I finally made it to the highest point in Utah - Kings Peak at 13,528 feet. Located in the High Uinta mountain range of northeastern Utah, this peak has always been rather elusive due to it's isolation, the very short season between snowmelt and snowfall, and the constant risk of lightning during the month or two of possible access. Robert put together a great group of hikers and we lucked out with absolutely perfect mountain weather for the entire weekend. Most people will do this hike as a two night, three day trip. We decided to go for an overnighter due to limited time.
Our group at the trail head
We left Salt Lake early Saturday morning and got to the trail head about 9am. I've never seen such a full parking area at a trail head before - obviously a very popular hike! We started out on the trail with our goal for the day being the area just below Anderson Pass, 10 miles from the trail head. The traditional route to Kings Peak follows the trail up and over Gunsight Pass, into Painter Basin, and then over to the peak. Climbing the very steep and rocky chute to Anderson Pass cuts out a few miles, and that was our plan due to the short nature of our trip.
Backpacking toward Anderson Pass
Hmm another alpine backpacking trip ... missing the desert...
Kings Peak in the distance with Anderson Pass just in front of it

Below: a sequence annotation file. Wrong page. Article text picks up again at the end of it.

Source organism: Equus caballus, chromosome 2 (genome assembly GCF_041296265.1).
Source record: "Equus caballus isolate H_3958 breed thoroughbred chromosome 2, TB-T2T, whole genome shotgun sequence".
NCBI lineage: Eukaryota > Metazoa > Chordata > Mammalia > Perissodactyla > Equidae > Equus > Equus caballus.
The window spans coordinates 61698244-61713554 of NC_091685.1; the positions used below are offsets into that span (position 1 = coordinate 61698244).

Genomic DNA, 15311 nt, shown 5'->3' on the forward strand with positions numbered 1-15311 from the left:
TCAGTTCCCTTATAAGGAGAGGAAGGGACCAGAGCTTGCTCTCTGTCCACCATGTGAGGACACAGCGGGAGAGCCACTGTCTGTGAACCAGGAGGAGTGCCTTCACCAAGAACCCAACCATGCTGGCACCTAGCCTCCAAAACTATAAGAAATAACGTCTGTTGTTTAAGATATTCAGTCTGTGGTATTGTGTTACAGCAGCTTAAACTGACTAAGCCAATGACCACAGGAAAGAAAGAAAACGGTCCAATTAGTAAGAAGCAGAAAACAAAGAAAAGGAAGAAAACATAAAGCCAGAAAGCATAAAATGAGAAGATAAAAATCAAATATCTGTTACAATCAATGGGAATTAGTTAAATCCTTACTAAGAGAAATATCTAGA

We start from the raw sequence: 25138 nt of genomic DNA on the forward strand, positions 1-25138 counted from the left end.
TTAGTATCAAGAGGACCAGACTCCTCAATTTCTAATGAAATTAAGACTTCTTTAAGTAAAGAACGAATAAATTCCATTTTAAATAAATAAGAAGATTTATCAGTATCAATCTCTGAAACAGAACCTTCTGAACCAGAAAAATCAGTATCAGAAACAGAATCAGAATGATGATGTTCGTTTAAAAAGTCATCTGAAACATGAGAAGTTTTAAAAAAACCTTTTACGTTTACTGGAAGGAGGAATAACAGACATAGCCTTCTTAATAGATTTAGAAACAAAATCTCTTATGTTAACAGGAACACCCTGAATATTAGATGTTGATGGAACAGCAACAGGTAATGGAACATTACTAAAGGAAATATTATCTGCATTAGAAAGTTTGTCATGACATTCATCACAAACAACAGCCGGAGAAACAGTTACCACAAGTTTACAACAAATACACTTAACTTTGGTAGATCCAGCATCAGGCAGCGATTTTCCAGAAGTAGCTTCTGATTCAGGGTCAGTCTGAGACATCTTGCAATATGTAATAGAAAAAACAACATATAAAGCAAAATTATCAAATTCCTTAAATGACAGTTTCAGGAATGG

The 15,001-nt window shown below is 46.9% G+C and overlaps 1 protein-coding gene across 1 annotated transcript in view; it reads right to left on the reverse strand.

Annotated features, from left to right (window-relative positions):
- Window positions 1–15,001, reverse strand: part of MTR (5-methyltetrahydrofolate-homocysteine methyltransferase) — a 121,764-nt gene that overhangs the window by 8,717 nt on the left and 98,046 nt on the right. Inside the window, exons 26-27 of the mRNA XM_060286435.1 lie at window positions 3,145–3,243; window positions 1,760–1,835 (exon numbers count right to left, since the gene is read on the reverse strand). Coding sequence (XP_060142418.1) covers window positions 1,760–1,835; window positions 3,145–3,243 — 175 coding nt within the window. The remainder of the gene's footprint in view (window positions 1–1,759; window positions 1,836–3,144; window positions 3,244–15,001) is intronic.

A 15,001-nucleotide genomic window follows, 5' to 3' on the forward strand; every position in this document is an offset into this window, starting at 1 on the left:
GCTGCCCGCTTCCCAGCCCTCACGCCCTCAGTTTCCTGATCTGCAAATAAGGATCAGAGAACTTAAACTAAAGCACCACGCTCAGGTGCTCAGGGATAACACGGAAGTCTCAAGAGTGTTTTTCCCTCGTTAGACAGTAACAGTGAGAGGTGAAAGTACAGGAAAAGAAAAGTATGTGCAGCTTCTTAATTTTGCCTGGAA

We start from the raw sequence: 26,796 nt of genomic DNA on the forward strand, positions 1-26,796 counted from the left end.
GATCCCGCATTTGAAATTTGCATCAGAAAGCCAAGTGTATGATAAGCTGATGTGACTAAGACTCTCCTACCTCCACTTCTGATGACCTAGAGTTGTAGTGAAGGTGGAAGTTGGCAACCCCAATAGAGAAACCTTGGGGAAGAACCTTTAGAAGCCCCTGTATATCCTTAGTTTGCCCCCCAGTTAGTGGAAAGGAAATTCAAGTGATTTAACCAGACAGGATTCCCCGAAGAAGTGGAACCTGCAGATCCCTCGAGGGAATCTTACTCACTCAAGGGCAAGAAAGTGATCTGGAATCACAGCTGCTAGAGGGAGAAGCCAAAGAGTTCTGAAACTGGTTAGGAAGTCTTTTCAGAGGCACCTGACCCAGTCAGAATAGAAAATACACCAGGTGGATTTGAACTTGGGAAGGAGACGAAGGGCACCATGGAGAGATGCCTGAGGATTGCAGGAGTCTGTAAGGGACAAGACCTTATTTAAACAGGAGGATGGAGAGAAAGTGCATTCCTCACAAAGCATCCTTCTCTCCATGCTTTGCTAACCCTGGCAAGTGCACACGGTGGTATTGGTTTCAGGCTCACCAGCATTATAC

Kings Peak and Anderson Pass - our shortcut to the peak
We found a good place to camp for the night just below Anderson Pass and quickly set up our tents before the sun set. Thankfully there was no lightning - our campsite was in the middle of an open basin. We enjoyed a beautiful sunset, had a great dinner complete with wine and mostly freeze-dried backpacker meals, and chatted well into the evening. It's amazing how cold it can get at night in the Uinta Moutains - even in the middle of August!
Setting up camp
My new tent
Keith and Ryan relax by our little fire
Sunset at our campsite
I was very nervous about the route up Anderson Pass - it seemed very steep and a little scary. Fortunately it wasn't quite as bad as it looked and everyone made it to the top of the pass in one piece. It was decided by several people, including myself, that we would not be going down the same way. We figured the traditional route wouldn't be much longer and it would certainly be less scary.
Looking back while climbing Anderson Pass
The view from the top of Anderson Pass - we camped in the basin below
I'm thrilled to be off Anderson Pass chute
Melissa, Keith, and Robert make their way up Anderson Pass chute
It was still quite a hike from the top of Anderson Pass to the summit of Kings Peak. After a few false summits and lots boulder hopping, we finally made it to the top of Utah. The views were unbelievable!
Robert on the way to the summit
Keith way above tree-line
Almost to the peak!
At the summit of Kings Peak
Keith at the summit of Kings Peak
We made a little mistake on our return trip using the traditional route. Somehow we missed the turnoff and continued well into Painter Basin before heading back toward Gunsight Pass. We ended up logging over 20 miles the second day and while the trip was absolutely amazing, we were all very happy to see the end of the trail as the sun set on Sunday night.
Robert playing in last season's snow
Very tired - still several miles to go